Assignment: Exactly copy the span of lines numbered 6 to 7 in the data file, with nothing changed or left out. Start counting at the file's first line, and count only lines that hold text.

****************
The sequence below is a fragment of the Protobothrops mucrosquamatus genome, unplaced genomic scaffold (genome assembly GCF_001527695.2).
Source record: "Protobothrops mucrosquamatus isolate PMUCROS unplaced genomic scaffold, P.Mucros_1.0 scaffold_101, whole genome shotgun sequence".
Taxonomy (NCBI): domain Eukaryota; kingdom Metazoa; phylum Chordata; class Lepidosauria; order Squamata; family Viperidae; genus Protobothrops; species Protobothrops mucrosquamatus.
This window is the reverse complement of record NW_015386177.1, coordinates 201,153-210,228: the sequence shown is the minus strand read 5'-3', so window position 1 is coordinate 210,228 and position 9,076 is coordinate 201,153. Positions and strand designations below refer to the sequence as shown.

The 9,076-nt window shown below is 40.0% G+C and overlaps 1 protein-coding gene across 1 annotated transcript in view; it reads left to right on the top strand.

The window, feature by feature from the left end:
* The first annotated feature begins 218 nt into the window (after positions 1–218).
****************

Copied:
The window, feature by feature from the left end:
* The first annotated feature begins 218 nt into the window (after positions 1–218).